CB Dwight Lowery
This morning's Jets training camp practice was a special one for Dwight Lowery. He picked up his first pick.
"I had one before, in 1-on-1's, but this was the first one that was more 'live'," Lowery, the fourth-round rookie cornerback from San Jose State, said of his interception during 7-on-7 drills.
"It wasn't exactly 'team.' I think team has a little bit more value. But anytime you get your hands on the ball when you're playing and you're used to getting your hands on the ball, it's a relief. It lets you know you did something right and gives you more confidence."
Lowery was truly happy about his theft, but he just seemed more confident than relieved. That's because, as Jets fans know, he's no stranger to getting his hands on the ball.
Let's count them up again. He had 13 interceptions in 25 games at San Jose State — including a school-record nine his junior season, when he led Division I-A for eight weeks.
Then there were his 13 INTs in 15 games in his first two seasons at Cabrillo College. And at Soquel High School, near Santa Cruz, Calif., Lowery gobbled up 20 picks in 20 games.
That's 46 interceptions in 60 games. That's no coincidence.
"Coach Mangini was in one of our meetings one day and he said, 'Some guys just attract the ball.' I feel like I'm one of those guys," Lowery said. "I feel if you work hard and you're always around the ball, good things are going to happen. Regardless of whether it's a passing play or running play, the more you're around the ball, the more opportunities you're going to have to get the ball."
Today's early session was a good example of that for No. 34. The interception off of Kellen Clemens came in the first hour. In the second hour, Clemens tried to drop an intermediate throw into the hands of the 6'2" Brad Smith. But Lowery, giving away three inches, leaped with Smith and broke up the pass as the two tumbled to the grass field.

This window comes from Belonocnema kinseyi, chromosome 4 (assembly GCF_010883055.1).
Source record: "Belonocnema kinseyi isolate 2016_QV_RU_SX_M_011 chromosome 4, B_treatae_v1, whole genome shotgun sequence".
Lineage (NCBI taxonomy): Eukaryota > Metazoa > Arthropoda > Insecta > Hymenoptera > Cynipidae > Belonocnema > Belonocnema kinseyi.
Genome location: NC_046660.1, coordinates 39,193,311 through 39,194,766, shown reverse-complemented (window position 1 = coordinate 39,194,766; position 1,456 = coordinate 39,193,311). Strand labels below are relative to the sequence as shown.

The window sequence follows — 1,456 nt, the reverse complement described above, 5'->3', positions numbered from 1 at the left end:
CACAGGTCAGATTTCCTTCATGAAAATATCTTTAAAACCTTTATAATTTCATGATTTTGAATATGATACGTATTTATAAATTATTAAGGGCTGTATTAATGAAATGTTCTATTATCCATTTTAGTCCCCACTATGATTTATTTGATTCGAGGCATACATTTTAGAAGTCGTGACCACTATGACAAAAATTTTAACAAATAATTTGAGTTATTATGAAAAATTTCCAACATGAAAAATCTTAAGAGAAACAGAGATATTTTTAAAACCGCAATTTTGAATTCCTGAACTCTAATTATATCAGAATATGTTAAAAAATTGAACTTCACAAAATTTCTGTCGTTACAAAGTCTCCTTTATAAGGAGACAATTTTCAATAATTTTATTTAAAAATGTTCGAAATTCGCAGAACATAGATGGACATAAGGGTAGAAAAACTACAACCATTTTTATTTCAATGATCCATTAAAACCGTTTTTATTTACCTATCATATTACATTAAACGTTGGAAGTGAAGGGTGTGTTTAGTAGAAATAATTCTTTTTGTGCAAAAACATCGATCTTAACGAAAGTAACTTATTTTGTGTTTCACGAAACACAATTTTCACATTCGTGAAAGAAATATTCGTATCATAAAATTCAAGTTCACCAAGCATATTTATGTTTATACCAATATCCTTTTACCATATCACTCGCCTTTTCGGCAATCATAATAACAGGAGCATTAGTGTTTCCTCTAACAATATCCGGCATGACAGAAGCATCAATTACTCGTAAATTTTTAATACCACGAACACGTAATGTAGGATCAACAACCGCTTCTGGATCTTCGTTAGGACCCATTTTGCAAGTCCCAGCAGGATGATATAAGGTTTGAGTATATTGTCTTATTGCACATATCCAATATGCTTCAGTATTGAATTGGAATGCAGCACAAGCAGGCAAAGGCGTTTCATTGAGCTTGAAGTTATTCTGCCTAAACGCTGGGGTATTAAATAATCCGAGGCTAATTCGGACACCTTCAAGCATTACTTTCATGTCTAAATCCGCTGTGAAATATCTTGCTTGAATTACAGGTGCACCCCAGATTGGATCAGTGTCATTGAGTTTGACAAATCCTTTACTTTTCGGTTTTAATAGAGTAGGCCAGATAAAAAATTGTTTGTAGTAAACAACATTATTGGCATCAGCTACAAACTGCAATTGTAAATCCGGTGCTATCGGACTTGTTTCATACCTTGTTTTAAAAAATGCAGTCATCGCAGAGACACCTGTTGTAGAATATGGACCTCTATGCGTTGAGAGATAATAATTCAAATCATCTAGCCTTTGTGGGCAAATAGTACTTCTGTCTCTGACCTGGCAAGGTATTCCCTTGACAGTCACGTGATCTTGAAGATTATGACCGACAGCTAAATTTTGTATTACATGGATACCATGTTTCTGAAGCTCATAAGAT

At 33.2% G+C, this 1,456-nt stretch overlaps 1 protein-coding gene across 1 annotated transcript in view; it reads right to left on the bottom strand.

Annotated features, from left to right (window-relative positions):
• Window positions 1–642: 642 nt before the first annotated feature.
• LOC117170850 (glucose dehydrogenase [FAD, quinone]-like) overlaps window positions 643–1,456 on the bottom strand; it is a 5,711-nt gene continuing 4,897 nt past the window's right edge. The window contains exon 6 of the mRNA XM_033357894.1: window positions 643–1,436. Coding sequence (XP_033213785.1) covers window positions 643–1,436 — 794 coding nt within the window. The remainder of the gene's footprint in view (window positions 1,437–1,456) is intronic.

It's too early to say if Lowery is moving up the depth chart at right corner or in the sub packages, because there won't be an unofficial depth chart until next week, leading into the preseason opener at Cleveland. But the thoughtful Californian is creating a new home for himself.
"Being from the West Coast and coming all the way east, I think that was a big transition," he said. "As far as learning the playbook and coming out and competing here, that's something that's expected of you."
He likes his new position coach, and Jerome Henderson likes him — the two spent some minutes after his extra postpractice work going over some fine points of secondary play. As Henderson said optimistically in the Jets' 2008 Preview Book, "Dwight once led the nation in interceptions in college, so he's a guy you look to see if he can continue to take the ball the other way."
Lowery also likes the Jets and NFL way of taking care of players' needs, such as assistant strength coach Mike Jones passing out and then collecting the thick elastic bands to help the players with their stretching.
"I love it. They've got the bands here for after practice, we have a pretty good warmup before practice," Lowery said. "A lot of times in college you've got to warm up a lot by yourself. Here they try to make it easy as possible for the players — not just stretching and things of that nature but as far as the programs we have, watching film, getting help. Everything's just set up for us to be successful."
Can Lowery be successful enough to join the ranks of the Jets' "fantastic fours"? Jerricho Cotchery, Kerry Rhodes and Leon Washington are all recent fourth-round draft picks who have become core Jets contributors.
"I feel like it's all coming together," Lowery said. "I think as long as you study and stay on top of the things that you should be doing, it's going to make the whole process go more smooth and go faster for you."
And at least this morning, the ball was coming faster toward Lowery's waiting hands, just as it always has.